All Articles Tagged "privilege"
Loni Love is a comedienne. She specializes in jokes. But when a pregnant Rachel Dolezal visited Loni and the women of “The Real,” she was very serious.
Dolezal is still out here telling the same story she was telling last year. Sitting on the couch, she told Loni, “White isn’t a race, it’s a state of mind and nothing about whiteness describes me.”
Loni wasn’t having it.
“Let me tell you something. I’m Black. I can’t be you. I can’t reverse myself. Let me tell you Rachel, if the police stop me…you can throw that off [referring to her wig] and show that nice, fine hair up under and you might get away. I may not. I may not even make it to the jail. So, it’s a difference.”
And the church said Amen.
I don’t know who Rachel has been surrounding herself with since the days she was outed, but I’m glad that Loni took the opportunity to publicly tell her about her flawed thinking.
You can watch this particular episode of “The Real” on Monday, November 2.
In the meantime, watch the clip below.
A friend of mine was on a flight from New York City to London for business. He sat next to a white man and they engaged in a small talk and talk that was a little bit bigger than “small talk.” They talked enough to figure out that they liked each other.
After a while, the white man asked my friend, Shim, where he was from. When Shim, half-Ghanaian and half-Chinese, told him that he was African, the white man stopped speaking with him immediately.
Shim never found out why the hot-then-cold flight buddy rejected him, but it wouldn’t be a stretch to speculate that the white man did not like Africans, despite making an organic connection with the individual.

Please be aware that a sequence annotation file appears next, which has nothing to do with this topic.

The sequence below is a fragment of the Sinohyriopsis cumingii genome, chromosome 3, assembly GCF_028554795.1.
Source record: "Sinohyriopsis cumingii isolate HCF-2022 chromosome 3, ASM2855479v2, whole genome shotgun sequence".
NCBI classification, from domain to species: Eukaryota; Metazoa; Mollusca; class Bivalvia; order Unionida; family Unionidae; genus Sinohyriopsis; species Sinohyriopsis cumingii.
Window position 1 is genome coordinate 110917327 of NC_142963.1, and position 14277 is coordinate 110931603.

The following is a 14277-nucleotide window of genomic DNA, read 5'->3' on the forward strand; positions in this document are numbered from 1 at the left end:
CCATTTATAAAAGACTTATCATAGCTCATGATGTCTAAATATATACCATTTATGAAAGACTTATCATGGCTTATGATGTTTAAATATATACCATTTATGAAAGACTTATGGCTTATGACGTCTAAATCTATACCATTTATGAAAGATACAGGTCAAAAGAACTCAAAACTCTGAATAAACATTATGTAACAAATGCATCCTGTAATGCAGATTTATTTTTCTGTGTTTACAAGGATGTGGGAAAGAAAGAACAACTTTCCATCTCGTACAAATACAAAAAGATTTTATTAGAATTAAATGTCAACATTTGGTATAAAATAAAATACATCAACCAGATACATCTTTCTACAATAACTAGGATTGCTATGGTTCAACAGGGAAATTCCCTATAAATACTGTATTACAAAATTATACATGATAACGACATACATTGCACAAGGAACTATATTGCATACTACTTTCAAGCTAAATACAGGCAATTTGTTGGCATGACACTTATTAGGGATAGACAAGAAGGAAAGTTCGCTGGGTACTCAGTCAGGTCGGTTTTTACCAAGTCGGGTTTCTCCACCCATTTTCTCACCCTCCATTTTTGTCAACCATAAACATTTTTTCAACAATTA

That story had me thinking about what really happens when two strangers introduce themselves in a business setting: what are the explicit and implicit messages, markers, and signals that influence our assessment of the other person’s worthiness or concept on normalcy? What makes one person decide that the person in front of them is worthy of their time or in the case of business, their money? Is it religion, pedigree, fashion sense, occupation, sexuality, or political party affiliation? And how do we feel and respond when those that we met are not who we expect them to be based on our own biases, assumptions, and expectations?
In particular, I started thinking about small talk between black women in the professional setting. I have noticed that it doesn’t take long before we are having conversations that move from the professional to the personal. After a few exchanges of what we do, I have noticed that we pivot to discussions around black men, marriage, finding love, and church. While there is nothing necessarily wrong with these topics, conversations like these remind me that many of us walk — even in the professional setting — in the assumption that every black woman that we encounter is heterosexual, is Christian and is exclusively interested in finding and sharing their lives with black men. Conversations that include, “How was your Easter?, “You know how it is for us single black women out here?” , “Pray on it,” or “Look at all of these fine men up in here” are not uncommon.
And as a black woman that lives on the margins of this seemingly light and innocuous conversations because I am not Christian, I feel slightly uncomfortable when I share that I don’t read the Bible and that Easter and Christmas are not major events in my life. And to be honest, depending on how I feel, I may not share this part of my identity.